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Open Access Research article

Neutrophil-derived microparticles induce myeloperoxidase-mediated damage of vascular endothelial cells

Thassila Nogueira Pitanga12, Luciana de Aragão França1, Viviane Costa Junqueira Rocha1, Thayna Meirelles3, Valéria Matos Borges1, Marilda Souza Gonçalves1, Lain Carlos Pontes-de-Carvalho1, Alberto Augusto Noronha-Dutra14 and Washington Luis Conrado dos-Santos1*

Author Affiliations

1 Fundação Oswaldo Cruz-BA, Gonçalo Moniz Research Center, Salvador, BA, Brazil

2 Health Science Institute, Federal University of Bahia, Salvador, BA, Brazil

3 Heart Institute, Faculty of Medicine, USP, São Paulo, SP, Brazil

4 University College London, Gower Street, London, UK

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BMC Cell Biology 2014, 15:21  doi:10.1186/1471-2121-15-21

Published: 11 June 2014

Abstract

Background

Upon activation neutrophil releases microparticles - small plasma membrane vesicles that contain cell surface proteins and cytoplasmic matter, with biological activities. In this study we investigated the potential role of myeloperoxidase in the endothelial cell injury caused by neutrophil-derived microparticles.

Results

Microparticles were produced by activating human neutrophils with a calcium ionophore and characterized by flow cytometry and transmission and scanning electron microscopy. Myeloperoxidase activity was measured by luminol-dependent chemiluminescence. Neutrophil microparticles-induced injuries and morphological alterations in human umbilical vein endothelial cells (HUVECs) were evaluated by microscopy and flow cytometry. Neutrophil microparticles were characterized as structures bounded by lipid bilayers and were less than 1 μm in diameter. The microparticles also expressed CD66b, CD62L and myeloperoxidase, which are all commonly expressed on the surface of neutrophils, as well as exposition of phosphatidylserine. The activity of the myeloperoxidase present on the microparticles was confirmed by hypochlorous acid detection. This compound is only catalyzed by myeloperoxidase in the presence of hydrogen peroxide and chloride ion. The addition of sodium azide or taurine inhibited and reduced enzymatic activity, respectively. Exposure of HUVEC to neutrophil microparticles induced a loss of cell membrane integrity and morphological changes. The addition of sodium azide or myeloperoxidase-specific inhibitor-I consistently reduced the injury to the endothelial cells. Taurine addition reduced HUVEC morphological changes.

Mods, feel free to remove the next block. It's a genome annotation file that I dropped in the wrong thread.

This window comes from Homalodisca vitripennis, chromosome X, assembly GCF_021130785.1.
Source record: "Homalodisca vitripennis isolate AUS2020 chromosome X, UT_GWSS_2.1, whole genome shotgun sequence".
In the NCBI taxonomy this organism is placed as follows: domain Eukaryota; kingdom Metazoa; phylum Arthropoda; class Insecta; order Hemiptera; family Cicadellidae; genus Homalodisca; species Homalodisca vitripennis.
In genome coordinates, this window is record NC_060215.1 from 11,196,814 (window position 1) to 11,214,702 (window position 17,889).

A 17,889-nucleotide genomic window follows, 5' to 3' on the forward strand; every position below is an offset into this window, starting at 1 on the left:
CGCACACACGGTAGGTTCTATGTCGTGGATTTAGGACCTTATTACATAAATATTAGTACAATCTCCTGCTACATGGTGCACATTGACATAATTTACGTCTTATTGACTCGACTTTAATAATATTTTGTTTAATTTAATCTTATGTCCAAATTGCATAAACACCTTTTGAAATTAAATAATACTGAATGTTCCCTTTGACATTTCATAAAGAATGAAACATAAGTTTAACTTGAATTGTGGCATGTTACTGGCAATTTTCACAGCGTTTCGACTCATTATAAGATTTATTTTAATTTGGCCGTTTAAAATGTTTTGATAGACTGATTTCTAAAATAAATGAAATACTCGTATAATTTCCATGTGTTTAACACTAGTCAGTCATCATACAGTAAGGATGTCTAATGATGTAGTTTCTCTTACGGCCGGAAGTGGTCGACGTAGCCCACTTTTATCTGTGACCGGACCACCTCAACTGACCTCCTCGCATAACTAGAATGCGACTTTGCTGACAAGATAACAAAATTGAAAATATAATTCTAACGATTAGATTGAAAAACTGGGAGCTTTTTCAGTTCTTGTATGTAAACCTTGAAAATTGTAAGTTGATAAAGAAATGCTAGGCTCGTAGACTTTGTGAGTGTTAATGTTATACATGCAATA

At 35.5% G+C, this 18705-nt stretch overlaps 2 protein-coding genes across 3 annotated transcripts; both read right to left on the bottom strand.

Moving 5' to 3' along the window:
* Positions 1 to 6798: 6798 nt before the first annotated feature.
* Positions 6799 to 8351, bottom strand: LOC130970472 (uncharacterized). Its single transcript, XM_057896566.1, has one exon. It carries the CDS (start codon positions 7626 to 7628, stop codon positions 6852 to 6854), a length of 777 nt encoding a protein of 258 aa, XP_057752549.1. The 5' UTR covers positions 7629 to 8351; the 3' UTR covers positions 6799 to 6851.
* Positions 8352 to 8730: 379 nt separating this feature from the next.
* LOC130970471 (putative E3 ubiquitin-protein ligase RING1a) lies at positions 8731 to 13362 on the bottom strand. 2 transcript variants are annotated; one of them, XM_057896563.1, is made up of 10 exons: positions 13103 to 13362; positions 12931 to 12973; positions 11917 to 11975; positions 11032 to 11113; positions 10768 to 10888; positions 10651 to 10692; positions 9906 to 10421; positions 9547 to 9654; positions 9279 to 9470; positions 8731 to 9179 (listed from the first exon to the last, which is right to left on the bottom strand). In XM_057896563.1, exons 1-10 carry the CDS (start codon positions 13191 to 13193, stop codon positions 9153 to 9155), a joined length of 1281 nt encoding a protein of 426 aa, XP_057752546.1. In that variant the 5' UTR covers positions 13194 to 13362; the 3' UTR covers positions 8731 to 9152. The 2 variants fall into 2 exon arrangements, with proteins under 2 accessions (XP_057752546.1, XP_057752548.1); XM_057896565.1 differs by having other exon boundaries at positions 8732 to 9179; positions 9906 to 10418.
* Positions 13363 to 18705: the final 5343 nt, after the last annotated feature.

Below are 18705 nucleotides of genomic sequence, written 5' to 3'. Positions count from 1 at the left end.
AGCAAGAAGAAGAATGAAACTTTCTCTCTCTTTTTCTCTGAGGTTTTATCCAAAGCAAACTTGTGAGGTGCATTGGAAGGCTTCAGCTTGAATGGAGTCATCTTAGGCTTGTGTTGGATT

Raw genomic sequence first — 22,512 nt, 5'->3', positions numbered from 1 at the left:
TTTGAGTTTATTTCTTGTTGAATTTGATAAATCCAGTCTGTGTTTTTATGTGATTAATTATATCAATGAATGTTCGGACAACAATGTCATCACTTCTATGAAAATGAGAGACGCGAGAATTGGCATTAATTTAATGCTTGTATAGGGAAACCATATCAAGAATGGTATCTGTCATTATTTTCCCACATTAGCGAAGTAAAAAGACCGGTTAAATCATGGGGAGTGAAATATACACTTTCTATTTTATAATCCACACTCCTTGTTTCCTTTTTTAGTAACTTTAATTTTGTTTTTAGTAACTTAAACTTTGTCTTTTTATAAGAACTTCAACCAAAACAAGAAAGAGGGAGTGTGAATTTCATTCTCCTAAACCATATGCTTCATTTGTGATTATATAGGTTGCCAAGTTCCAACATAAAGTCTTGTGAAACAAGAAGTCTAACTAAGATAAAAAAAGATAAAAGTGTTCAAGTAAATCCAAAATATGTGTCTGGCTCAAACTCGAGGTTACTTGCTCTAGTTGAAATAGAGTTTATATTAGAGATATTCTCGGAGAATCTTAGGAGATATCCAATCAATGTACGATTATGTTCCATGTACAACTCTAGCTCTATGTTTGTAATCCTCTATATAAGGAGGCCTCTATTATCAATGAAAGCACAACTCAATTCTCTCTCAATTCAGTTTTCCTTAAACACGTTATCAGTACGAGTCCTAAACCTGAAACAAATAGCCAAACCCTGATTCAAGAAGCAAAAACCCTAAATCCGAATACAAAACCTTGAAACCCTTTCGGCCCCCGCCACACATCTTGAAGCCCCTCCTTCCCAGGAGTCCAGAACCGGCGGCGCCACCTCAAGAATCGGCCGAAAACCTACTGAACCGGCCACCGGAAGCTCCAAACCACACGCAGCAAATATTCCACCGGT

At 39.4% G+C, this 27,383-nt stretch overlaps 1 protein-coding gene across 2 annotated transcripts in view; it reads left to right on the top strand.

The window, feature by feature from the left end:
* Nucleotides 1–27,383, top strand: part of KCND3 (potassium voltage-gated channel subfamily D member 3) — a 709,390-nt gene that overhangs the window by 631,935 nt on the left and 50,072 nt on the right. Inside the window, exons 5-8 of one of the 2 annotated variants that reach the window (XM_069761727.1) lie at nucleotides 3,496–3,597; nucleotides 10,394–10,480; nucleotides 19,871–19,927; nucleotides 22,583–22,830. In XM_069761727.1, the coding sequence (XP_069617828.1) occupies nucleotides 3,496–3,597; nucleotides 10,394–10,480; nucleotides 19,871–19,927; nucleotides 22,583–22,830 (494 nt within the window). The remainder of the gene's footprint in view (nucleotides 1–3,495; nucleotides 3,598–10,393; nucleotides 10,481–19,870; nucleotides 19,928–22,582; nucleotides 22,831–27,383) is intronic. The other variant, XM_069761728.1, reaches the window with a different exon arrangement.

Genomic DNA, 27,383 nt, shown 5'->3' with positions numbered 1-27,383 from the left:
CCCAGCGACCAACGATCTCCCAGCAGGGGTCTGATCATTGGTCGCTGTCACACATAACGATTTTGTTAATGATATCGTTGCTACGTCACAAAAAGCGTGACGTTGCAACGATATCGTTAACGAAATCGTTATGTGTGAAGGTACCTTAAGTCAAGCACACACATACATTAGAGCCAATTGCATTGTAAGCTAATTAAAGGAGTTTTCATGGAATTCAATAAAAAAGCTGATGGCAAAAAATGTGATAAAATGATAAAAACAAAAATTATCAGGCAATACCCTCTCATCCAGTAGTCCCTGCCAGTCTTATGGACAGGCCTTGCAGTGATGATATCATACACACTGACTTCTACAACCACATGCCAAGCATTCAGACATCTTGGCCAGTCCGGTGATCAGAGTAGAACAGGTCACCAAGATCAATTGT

Conclusions

We have demonstrated the presence of active myeloperoxidase in neutrophil microparticles and that the microparticle-associated myeloperoxidase cause injury to endothelial cells. Hence, the microparticle-associated myeloperoxidase-hydrogen peroxide-chloride system may contribute to widespread endothelial cell damage in conditions of neutrophil activation as observed in vasculitis and sepsis.

Keywords:
Neutrophil microparticles; Endothelial cell injury; Myeloperoxidase; Oxidative stress